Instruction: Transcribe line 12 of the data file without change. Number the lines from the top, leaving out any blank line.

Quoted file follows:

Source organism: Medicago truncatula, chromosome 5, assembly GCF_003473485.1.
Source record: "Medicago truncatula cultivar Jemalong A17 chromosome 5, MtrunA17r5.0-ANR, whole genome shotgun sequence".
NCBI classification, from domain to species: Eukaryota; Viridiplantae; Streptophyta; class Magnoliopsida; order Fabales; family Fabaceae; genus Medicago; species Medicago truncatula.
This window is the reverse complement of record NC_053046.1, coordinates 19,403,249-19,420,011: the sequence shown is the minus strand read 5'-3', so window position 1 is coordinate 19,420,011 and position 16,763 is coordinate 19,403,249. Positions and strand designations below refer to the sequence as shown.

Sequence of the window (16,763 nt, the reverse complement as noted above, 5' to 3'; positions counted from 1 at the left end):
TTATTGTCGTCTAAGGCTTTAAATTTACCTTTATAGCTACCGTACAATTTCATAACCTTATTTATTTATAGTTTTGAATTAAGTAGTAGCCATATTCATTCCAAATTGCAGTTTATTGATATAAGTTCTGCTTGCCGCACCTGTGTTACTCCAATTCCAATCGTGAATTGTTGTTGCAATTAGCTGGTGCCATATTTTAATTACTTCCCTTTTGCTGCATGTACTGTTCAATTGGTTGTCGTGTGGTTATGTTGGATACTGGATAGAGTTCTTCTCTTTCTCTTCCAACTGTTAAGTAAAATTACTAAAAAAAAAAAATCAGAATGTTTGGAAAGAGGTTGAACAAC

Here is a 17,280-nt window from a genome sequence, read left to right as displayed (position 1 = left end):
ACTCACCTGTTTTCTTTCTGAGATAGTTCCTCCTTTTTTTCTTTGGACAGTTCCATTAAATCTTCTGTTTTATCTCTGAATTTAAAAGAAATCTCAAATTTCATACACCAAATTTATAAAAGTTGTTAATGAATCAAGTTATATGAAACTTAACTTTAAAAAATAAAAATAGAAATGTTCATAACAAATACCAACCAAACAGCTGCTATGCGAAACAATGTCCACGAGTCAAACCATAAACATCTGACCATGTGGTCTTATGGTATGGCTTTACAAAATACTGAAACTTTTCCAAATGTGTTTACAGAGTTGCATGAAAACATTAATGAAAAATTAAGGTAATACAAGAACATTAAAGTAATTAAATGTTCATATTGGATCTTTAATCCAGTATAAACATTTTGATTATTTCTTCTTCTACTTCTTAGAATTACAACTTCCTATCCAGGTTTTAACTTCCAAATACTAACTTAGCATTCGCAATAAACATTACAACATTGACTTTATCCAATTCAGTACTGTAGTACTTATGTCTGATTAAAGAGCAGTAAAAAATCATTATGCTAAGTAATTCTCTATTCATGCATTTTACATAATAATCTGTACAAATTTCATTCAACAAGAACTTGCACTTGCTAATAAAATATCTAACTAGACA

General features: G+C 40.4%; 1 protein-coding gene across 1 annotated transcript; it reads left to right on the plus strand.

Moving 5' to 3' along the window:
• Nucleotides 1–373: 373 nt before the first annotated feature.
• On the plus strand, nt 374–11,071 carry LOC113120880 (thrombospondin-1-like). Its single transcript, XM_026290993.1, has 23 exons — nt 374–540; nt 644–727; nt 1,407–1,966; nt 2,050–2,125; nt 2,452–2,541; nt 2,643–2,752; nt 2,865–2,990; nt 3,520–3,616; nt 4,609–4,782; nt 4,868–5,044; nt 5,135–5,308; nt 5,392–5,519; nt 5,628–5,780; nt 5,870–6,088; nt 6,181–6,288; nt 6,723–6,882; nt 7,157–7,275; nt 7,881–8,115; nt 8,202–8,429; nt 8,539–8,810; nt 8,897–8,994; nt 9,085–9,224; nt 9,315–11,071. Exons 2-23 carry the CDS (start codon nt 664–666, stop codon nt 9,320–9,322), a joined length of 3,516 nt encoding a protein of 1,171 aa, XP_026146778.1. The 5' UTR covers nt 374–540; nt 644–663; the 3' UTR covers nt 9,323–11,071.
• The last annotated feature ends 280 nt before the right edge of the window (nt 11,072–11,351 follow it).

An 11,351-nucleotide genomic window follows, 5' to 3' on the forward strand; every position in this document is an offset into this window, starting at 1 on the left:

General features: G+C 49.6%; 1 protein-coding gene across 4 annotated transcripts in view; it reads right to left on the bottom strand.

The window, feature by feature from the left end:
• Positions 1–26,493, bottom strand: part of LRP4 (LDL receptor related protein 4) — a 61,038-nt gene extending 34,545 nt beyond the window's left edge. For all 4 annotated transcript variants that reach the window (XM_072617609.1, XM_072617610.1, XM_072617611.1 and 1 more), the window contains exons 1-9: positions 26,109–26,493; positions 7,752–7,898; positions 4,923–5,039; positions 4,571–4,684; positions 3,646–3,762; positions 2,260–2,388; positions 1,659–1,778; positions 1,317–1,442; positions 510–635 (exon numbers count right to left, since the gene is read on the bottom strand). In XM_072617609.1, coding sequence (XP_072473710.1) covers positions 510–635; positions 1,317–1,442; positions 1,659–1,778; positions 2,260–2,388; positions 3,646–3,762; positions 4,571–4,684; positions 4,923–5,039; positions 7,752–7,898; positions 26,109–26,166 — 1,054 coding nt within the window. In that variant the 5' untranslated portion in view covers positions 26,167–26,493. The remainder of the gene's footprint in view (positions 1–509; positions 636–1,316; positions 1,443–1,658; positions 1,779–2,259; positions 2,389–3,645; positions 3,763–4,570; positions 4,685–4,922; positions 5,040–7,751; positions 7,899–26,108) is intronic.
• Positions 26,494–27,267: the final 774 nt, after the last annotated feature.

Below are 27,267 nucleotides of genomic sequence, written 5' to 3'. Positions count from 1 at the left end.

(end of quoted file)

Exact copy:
• On the plus strand, nt 374–11,071 carry LOC113120880 (thrombospondin-1-like). Its single transcript, XM_026290993.1, has 23 exons — nt 374–540; nt 644–727; nt 1,407–1,966; nt 2,050–2,125; nt 2,452–2,541; nt 2,643–2,752; nt 2,865–2,990; nt 3,520–3,616; nt 4,609–4,782; nt 4,868–5,044; nt 5,135–5,308; nt 5,392–5,519; nt 5,628–5,780; nt 5,870–6,088; nt 6,181–6,288; nt 6,723–6,882; nt 7,157–7,275; nt 7,881–8,115; nt 8,202–8,429; nt 8,539–8,810; nt 8,897–8,994; nt 9,085–9,224; nt 9,315–11,071. Exons 2-23 carry the CDS (start codon nt 664–666, stop codon nt 9,320–9,322), a joined length of 3,516 nt encoding a protein of 1,171 aa, XP_026146778.1. The 5' UTR covers nt 374–540; nt 644–663; the 3' UTR covers nt 9,323–11,071.